ML: Though deceased, Marie chose fantasy author Brian Jacques as her dinner date. Marie would love to ask him about world building and about the food in his books. Apparently there are a lot of food references in his books and Marie wants to know if these foods are real and if Brian could make them for her.

BY: Brenna chose Christopher Pike to invite to dinner. Brenna read a lot of Pike's work when she was a young adolescent and she wants to tell him about the odd perspective his books gave her adolescence. 

kind of love this pic of andrea kimberly took

What is your advice for aspiring writers?

AC: Write the book. She quoted Neil Gaiman saying that the difference between a published writer and an unpublished one is that the published author wrote the book. Don't give up and keep writing.

BY: Don't tell yourself "No." People will tell you "No" every day but don't start to doubt yourself. 

ML: Write, even if the words are bad. Just get it out. Sometimes you have to write a bad scene to get through it, but don't stop. 

JK: If Jessica had to tell her younger, aspiring author self something, it would be to go out and do something. Live life. Find out who you are. It's so easy to get wrapped up in a book and imaginary worlds, but you need to get out there and experience life for yourself.

If you couldn't be a writer and had to choose a "normal job," what would it be?

JK: Casting director

ML: Fighter pilot

BY: Fashion designer, dollmaker, psychological profiler, forensic anthropologist

AC: Dancer or cowboy

Favorite literary couple:

AC: Anne Shirley & Gilbert Blythe (Anne of Green Gables)

BY: Peabody & Emerson (Amelia Peabody series)

ML: Phèdre & Joscelin (Kushiel's Dart series)

JK: Po & Katsa (Graceling series)

There were a few more questions after this, but then the signing started. We hung out near the end of the line because Kimberly and I both had a giant stack of books.

Kimberly: And because we were having so much fun, even though it was getting kinda late, we didn't want to leave. 

All of the authors were really fantastic and fun. They signed all the books and posters and I think everyone had a good time. Here are a few last tidbits that I got while speaking with the authors during the signing session.

  • I got Jessica to give me a quick pronunciation guide to her book Origin. So Eio is pronounced Ee-oh (not Ay-oh as I've been saying it, though Jessica admits that she forgets sometimes as well). And Ai'on is said like Iowa. She also said that the Ai'on tribe is not a real tribe but is based on a real tribe from the Amazon.
  • Since Marie had expressed an interest in being a fighter pilot, I asked her if Kaede in Prodigy was her vicarious way of being a pilot and she said yes.  During the panel, Marie also mentioned that her editor named her baby Primo after the Elector Primo, who is named after her boyfriend. 
  • Brenna said that she loves all of the covers to her books (yes - so gorgeous!) but admitted that The Replacement might be her favorite because it was her first novel and the cover exceeded all of her expectations. 
  • I asked Andrea about her new adult series coming out this fall. She said that her publisher had approached her about writing an erotica novel and she came up with the idea for the series. She says that she is a very fast writer (she writes a book every 3 months or so) and says that she often comes to her publisher with ideas for new books or series. She also said that it would be extremely smutty (yay!).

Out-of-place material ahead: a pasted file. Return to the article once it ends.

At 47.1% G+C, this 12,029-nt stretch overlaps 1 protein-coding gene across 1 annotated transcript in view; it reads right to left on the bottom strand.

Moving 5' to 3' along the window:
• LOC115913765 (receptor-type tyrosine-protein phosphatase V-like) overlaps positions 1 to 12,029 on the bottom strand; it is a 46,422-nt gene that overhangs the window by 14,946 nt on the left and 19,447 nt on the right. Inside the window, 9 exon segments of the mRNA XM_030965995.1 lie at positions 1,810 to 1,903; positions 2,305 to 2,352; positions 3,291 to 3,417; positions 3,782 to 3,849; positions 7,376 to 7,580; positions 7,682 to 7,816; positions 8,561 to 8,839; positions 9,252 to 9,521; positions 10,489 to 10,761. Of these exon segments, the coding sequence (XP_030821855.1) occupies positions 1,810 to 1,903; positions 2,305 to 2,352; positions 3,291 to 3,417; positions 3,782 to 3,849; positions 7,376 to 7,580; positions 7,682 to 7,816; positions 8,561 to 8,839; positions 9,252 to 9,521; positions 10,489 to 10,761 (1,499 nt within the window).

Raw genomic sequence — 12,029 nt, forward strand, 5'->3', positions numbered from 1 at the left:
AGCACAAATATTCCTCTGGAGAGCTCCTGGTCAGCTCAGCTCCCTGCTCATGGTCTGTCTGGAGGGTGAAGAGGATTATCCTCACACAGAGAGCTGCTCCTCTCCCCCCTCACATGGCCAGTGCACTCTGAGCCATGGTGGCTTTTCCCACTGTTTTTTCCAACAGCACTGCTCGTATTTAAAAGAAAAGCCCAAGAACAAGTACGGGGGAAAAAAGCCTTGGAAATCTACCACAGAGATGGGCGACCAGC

Phew! And that was the end of the evening. Many thanks to Mrs. Nelson's for putting on such a wonderful event as well as the authors and Penguin for putting on the tour. Thanks to my co-blogger Kimberly for being my partner in crime. Kimberly recorded the audio for the panel. We're going to take a listen to it and hopefully it will be good enough to put up. We will definitely let you know if and when that happens.

Shout out to our friends who were also at the event - Crystal (Elegantly Bound Books), Nicole (The Reader's Antidote), Stacee (Adventures of a Book Junkie), Lindy and Ro (A Bookish Escape), and Lolly. I am sure there were other bloggers there as well. You should definitely go to one of the tour stops if you can. We had an awesome time. For more photos please visit our Facebook album for the event.

Kimberly: Also want to mention that Thuy and I did purchase some beautiful SIGNED books that night that we are planning on giving away to you, Lucky Readers! So keep an eye out on Read Now Sleep Later, and on our solo blogs Nite Lite and The Windy Pages.

You may also be interested to know that Mrs. Nelson's has signed books ready to be purchased! So if you missed the event, but still want a signed copy, visit their website or give them a call!

 Who's your favorite Breathless Reads author? Are you going to any of the events?


Stacked (5)

I know, I know. Super late. I have a good reason.

Stacked is our sister site's mailbox sharing weekly feature.


I just went to three signings in three days. 
My new Barnes & Noble member card has just paid for itself.

The one most likely to make me cry: The Perks of Being a Wallflower by Stephen Chbosky. Also the book that has most consistently saved my life since 1999. The brilliant movie version is now on DVD & Bluray! (I bought one of each but have to wait until Aly comes over to watch the film again because I know I am going to cry a lot during. If you haven't seen it yet, get ready to feel ALL the feelings.)